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Researchers design ultra-efficient energy storage system using crushed rocks — here's how it works

Large-scale storage is an essential part of moving toward a cooler future without grid disruptions.

Large-scale storage is an essential part of moving toward a cooler future without grid disruptions.

Photo Credit: iStock

They may not look like anything special, but rocks are having their moment as a potential energy storage solution — and could make popular refreshments even more eco-friendly.

As detailed by Interesting Engineering, Brenmiller Energy is using crushed rocks to capture and store heat for days at a time. The Israel-based company's bGen technology can then be used to provide reliable renewable energy to manufacturers, helping to significantly reduce harmful pollution associated with industrial heating and energy combustion. 

The crushed rock battery works by affordably transforming electricity into steam or hot air, according to Brenmiller Energy CEO Avi Brenmiller.

"The bGen can reach up to 750°C/1400°F and discharge steam, hot water, or hot air at temperatures of around 500°C/1000°F, which are more than sufficient to meet the demand of low- and medium-temperature industrial processes," Brenmiller told the online magazine, noting that food and beverage production are among the sectors that could be supported.

The transition to clean energy is part of a worldwide effort to limit the warming of our planet to 1.5 degrees Celsius (2.7 degrees Fahrenheit) above preindustrial levels, as dirty energy fuels like gas, oil, and coal are the primary cause of human-driven overheating. 

Large-scale storage is an essential part of moving toward a cooler future without grid disruptions, though, since solar and wind power aren't generated at a consistent and around-the-clock clip.   

While lithium-ion batteries have shown promise as a solution, their production requires mining for rare minerals like nickel and cobalt, as Interesting Engineering pointed out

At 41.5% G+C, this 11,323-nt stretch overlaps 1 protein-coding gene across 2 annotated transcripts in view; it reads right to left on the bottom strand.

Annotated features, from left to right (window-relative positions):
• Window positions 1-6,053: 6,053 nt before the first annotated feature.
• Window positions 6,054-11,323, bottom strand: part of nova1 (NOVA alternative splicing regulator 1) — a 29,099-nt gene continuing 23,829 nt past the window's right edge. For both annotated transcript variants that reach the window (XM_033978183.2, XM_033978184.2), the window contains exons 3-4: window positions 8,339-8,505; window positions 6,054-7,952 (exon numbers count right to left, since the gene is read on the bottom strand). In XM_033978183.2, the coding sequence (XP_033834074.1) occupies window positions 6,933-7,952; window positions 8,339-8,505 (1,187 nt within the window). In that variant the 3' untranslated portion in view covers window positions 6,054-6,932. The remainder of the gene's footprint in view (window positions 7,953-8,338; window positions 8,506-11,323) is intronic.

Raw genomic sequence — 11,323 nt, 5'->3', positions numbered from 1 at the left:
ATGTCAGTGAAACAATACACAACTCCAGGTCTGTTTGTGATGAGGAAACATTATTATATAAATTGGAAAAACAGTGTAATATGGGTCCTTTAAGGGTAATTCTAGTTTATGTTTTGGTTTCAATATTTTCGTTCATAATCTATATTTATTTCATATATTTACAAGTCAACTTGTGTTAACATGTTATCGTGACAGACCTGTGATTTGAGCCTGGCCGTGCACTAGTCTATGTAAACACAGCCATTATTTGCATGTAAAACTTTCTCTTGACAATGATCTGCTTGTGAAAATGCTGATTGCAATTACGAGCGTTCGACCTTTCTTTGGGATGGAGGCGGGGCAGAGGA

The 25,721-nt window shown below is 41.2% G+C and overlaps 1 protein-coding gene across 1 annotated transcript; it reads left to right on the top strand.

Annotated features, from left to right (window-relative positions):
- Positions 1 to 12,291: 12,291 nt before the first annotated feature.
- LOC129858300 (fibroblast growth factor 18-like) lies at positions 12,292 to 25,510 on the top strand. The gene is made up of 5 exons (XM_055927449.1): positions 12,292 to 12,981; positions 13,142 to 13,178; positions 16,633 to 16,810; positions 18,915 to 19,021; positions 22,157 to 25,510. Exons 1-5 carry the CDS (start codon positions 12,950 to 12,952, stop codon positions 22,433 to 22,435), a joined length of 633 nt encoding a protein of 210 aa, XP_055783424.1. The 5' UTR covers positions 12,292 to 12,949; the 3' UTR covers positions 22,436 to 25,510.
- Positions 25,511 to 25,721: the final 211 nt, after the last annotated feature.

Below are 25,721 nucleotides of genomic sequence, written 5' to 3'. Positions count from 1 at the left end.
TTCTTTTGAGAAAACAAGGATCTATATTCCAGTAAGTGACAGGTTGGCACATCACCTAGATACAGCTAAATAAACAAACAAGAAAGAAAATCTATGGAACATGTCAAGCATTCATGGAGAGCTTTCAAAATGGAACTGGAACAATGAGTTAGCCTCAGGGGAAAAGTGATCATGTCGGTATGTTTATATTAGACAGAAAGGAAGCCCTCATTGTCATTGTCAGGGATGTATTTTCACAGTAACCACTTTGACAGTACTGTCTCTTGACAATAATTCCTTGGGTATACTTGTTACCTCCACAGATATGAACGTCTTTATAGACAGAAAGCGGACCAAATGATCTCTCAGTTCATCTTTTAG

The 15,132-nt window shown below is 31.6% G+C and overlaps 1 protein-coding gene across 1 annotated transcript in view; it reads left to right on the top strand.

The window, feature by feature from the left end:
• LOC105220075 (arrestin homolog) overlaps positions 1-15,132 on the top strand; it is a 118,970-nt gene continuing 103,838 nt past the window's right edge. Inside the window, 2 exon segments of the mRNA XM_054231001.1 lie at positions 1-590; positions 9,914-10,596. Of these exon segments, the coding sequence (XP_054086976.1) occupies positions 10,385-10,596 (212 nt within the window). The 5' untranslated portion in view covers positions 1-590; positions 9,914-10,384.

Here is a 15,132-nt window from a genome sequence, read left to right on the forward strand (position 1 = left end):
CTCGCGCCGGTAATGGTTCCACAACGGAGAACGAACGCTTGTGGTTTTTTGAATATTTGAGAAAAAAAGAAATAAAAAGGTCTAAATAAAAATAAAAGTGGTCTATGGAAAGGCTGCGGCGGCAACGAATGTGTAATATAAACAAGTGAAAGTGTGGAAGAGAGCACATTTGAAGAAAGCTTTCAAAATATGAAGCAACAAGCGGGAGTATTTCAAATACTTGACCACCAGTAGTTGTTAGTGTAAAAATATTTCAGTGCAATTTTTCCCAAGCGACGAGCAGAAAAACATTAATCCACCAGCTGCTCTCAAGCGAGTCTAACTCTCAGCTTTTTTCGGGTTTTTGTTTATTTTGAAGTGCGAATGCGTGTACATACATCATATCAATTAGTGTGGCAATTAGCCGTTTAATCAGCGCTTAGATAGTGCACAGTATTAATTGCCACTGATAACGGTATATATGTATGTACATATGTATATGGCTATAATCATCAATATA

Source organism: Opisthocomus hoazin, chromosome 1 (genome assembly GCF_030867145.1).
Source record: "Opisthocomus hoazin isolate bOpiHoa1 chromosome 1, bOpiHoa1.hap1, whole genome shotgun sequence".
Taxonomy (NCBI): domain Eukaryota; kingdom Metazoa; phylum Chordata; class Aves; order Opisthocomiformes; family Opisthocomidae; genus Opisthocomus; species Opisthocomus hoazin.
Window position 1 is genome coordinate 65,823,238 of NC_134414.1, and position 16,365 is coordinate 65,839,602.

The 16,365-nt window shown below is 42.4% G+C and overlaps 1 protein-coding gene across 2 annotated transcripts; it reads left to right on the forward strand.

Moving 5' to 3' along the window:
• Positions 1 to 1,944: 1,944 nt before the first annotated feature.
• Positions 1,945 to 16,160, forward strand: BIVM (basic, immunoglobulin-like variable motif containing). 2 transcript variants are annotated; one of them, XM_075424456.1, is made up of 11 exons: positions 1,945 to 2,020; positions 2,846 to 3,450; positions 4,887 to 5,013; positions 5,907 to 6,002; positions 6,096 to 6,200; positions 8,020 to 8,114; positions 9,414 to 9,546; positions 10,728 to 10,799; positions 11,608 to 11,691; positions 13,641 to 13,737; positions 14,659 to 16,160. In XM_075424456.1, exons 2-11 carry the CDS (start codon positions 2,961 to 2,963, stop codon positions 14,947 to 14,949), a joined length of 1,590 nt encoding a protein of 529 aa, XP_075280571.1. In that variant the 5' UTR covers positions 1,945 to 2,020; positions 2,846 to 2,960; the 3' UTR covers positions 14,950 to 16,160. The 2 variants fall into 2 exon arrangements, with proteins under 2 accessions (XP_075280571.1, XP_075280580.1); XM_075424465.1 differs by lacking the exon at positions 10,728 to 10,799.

These practices can cause large amounts of pollution and be invasive. Rocks, on the other hand, are easy and cheap to obtain, and more than one recent storage project with them has delivered promising results. 

The concept isn't new, according to Brenmiller.

"NASA has been testing thermal energy storage (TES) technologies since the 1970s. What is new, at least for Brenmiller, is our team's ability to apply nearly four decades of experience building, installing, and operating hundreds of MWs of solar thermal plants," the CEO told Interesting Engineering. 

Brenmiller Energy, which has been using rocks to create zero-carbon heat since 2012, is now partnering with Tempo Beverages after receiving a grant worth around $610,000 from the Israeli Ministry of Environmental Protection.

Tempo, which produces drinks for major brands like Pepsi, Heineken, and Nestle, will have Brenmiller's bGen thermal energy storage system constructed and installed at its facility as it aims to replace its oil-fueled boilers. 

The project will be able to store 35 megawatt-hours (MWh) of energy.

"Our talks with Tempo are meant to bring a whole new meaning to what it means to 'drink responsibly,' and we are grateful to the Ministry for its support of this novel clean energy project," Brenmiller said in a press release for the company in April 2023.

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